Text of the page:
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The Evidence is in: Fish are Intelligent!

By Ross DeAngelis - Posted Aug 27, 2014 09:00 AM
Despite having a reputation for being mindless instinct driven vertebrates, fish are actually highly intelligent. So please, no more 30-second memory myths. A slew of recent research has shown a variety of complex behaviors and social systems (which I recently wrote about). While other recent work has focused on the cognitive abilities of specific individuals, as well as their ability to learn from others
The Evidence is in: Fish are Intelligent!

Beauty and brains! Photo of Blue Ram Cichlid by Nicole Kasper (c.c.)

In a Nature paper, published in 2007, the lab of Dr. Russell Fernald at Stanford University showed that fish are capable of inferring which fish to fight for territories based on observations of previous interactions with other territorial fish [1]. After observing a series of interactions between several males, they are able to use deductive reasoning to infer an implied dominance rank among the observed individuals.  Later on, in 2010 the Fernald lab showed that females are able to remember which males had won or lost in a fight, and when given a choice, preferred winners over losers [2].

75364_web.jpgWork performed by Dr. Trevor Hamilton and Erica Ingraham at MacEwan University has shown that fish can remember where they are receiving food 12 days after the training period had ceased (unpublished data).  It makes sense that fish would be capable of remembering where to find food or mates, how to avoid predators, or where to best lay eggs, as these decisions significantly impact fitness and reproductive success.

Figure 1 (right): Image of a recorded path from video tracking software used at in Dr. Hamilton’s Lab at MacEwan University. Tracking plot shows fish spend more time in areas where they have been previously fed than other areas of the tank.

Social learning is another interesting topic currently garnering attention in the field. Dr. Alex Jordan is a Post-Doctoral researcher at The University of Texas.  He is currently working to understand the social facilitation of learning in multiple fish species. Dr. Jordan is exploring how group dynamics and an individual’s position within the social hierarchy, or social circumstances, affect both their learning abilities, and teaching abilities. ‘Animals don’t exist in dyads’ Dr. Jordan says, and there are ‘universal social truths’ shared across vertebrates.’ Here, his work controls for a variable ecological environment while exploring how ‘information is communicated and propagated in a realistically complex social group.’

In short, groups of fish are placed in a large aquarium where a stimulus is followed by a food reward. Some species are capable of learning to respond to the stimulus in just a few days, and remember it many weeks (or even months) following the training period. High-tech video tracking software follows individual fish and allows discernment of their stimulus response behaviors (unpublished data). While the story here is not yet written, there are trends that dominant individuals are poor teachers compared to subordinates. He has also seen that fish learn more quickly when other fish that have previously learned the task are present. Although this could be due to a variety of reasons, social learning seems the most plausible.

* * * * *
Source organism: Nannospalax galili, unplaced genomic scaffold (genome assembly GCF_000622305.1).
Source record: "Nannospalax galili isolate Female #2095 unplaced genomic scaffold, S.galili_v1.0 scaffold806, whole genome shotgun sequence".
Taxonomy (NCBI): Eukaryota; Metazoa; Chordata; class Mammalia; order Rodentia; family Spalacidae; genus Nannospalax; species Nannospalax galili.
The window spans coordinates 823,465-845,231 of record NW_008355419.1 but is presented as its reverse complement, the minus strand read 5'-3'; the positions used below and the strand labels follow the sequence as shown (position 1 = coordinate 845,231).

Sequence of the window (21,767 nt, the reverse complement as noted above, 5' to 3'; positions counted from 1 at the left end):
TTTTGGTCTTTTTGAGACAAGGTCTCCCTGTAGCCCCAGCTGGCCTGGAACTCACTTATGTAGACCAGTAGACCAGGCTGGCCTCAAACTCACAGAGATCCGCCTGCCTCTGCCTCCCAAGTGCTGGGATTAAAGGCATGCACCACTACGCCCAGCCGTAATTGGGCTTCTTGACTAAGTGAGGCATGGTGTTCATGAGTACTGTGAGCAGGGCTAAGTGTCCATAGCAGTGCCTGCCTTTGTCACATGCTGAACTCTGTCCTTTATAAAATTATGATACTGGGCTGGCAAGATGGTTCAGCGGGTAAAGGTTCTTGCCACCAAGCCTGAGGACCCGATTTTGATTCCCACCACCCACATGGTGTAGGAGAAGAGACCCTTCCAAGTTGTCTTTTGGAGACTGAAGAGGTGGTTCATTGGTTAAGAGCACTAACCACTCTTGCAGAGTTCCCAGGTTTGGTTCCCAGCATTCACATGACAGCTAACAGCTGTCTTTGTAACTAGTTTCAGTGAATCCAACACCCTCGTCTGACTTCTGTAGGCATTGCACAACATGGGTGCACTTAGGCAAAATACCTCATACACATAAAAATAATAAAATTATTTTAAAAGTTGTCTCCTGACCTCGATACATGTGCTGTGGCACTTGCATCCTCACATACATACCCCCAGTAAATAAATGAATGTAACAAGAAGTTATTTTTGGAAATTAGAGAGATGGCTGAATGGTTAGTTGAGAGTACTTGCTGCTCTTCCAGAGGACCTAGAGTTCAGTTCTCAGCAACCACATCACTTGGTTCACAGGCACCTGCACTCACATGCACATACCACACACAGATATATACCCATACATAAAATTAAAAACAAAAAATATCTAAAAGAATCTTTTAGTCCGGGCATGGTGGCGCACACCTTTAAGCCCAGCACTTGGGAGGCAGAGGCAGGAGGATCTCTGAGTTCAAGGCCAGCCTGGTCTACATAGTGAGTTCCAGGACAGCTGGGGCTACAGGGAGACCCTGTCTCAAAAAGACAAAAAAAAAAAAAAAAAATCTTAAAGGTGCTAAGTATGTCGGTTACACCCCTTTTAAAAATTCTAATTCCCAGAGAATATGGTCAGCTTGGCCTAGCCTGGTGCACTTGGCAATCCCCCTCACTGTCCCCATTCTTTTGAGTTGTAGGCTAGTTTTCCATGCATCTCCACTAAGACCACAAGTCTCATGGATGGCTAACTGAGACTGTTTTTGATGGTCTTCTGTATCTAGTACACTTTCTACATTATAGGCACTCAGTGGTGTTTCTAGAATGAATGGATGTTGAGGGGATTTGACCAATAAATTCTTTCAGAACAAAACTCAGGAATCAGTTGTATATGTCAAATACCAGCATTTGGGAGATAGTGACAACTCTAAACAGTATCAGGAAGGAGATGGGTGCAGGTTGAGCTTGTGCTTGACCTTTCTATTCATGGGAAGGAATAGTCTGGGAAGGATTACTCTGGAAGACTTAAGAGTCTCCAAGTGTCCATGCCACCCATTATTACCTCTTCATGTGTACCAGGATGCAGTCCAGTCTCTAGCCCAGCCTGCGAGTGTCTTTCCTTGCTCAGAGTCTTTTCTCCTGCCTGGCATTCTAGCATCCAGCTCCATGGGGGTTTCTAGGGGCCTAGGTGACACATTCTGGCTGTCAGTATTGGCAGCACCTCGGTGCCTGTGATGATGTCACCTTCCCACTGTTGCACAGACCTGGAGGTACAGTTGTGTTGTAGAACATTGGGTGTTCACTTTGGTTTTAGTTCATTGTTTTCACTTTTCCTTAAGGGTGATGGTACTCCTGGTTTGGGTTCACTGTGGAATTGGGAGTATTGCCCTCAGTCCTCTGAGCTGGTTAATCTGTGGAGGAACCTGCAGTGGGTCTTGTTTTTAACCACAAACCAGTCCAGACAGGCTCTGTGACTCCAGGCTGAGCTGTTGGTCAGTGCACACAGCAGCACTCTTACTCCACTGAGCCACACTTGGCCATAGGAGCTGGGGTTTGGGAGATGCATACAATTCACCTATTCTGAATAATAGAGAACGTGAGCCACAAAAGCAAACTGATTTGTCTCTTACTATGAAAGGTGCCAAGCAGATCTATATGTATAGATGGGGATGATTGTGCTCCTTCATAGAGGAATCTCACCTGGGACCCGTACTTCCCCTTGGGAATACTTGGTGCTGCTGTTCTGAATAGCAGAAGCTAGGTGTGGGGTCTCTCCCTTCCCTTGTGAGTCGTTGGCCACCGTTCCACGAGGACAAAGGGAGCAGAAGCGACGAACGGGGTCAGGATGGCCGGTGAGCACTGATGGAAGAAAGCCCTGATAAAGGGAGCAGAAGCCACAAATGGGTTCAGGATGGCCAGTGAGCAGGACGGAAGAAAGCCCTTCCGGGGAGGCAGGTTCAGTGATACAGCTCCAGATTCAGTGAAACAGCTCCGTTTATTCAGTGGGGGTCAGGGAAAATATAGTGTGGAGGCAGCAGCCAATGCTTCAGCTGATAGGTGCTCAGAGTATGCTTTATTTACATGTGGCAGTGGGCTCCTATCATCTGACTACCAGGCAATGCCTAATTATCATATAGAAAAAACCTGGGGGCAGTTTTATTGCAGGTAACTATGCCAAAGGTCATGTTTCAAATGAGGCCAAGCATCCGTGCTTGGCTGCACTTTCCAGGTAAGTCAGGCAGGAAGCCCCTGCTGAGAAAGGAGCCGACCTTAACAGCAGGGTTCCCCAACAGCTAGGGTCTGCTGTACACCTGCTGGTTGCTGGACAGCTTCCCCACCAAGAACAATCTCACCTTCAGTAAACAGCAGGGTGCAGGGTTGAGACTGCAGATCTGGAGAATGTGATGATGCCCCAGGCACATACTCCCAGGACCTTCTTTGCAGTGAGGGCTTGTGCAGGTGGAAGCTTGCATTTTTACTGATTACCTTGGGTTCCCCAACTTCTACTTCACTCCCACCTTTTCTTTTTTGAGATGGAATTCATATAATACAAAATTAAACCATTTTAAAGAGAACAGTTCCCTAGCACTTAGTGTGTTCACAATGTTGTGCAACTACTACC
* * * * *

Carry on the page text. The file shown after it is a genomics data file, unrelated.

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Figure 2: A fish observing aggressive interactions, which sees fish ‘A’ is dominant to fish ‘B’ and Fish ‘B’ is dominant to fish ‘C’ and so on, is able to deduce that fish ‘A’ is dominant to fish ‘E’ and ‘D’.

Fish are even capable of transmitting cultural traditions comparable to other vertebrate groups. It has been hypothesized (especially in long lived fishes) that migration routes to spawning grounds are taught to younger individuals by older more experienced fish. The loss of some of these larger and older fish due to commercial fishing may have led to population declines with species such as the cod [3].

While not all fish species have equal brainpower, several are clearly capable of complex cognitive learning.  Many reef fishes and cichlid species commonly kept in aquariums are among those well-studied groups shown to be intelligent. So the next time you look at your fish and you think it might recognize you. You might be right!


 

Citations
1.    Grosenick, L., T.S. Clement, and R.D. Fernald, Fish can infer social rank by observation alone. Nature, 2007. 445(7126): p. 429-32.
2.    Desjardins, J.K., J.Q. Klausner, and R.D. Fernald, Female genomic response to mate information. Proceedings of the National Academy of Sciences of the United States of America, 2010. 107(49): p. 21176-21180.
3.    Brown, C., Fish intelligence, sentience and ethics. Anim Cogn, 2014.

Author: Ross DeAngelis
Location: llinois

I have been an avid reef aquarium enthusiast since 2005. All aspects of reef keeping interest me, however, it is clownfish and their host sea anemones that brought me into the hobby and led to my research career at the University of Illinois

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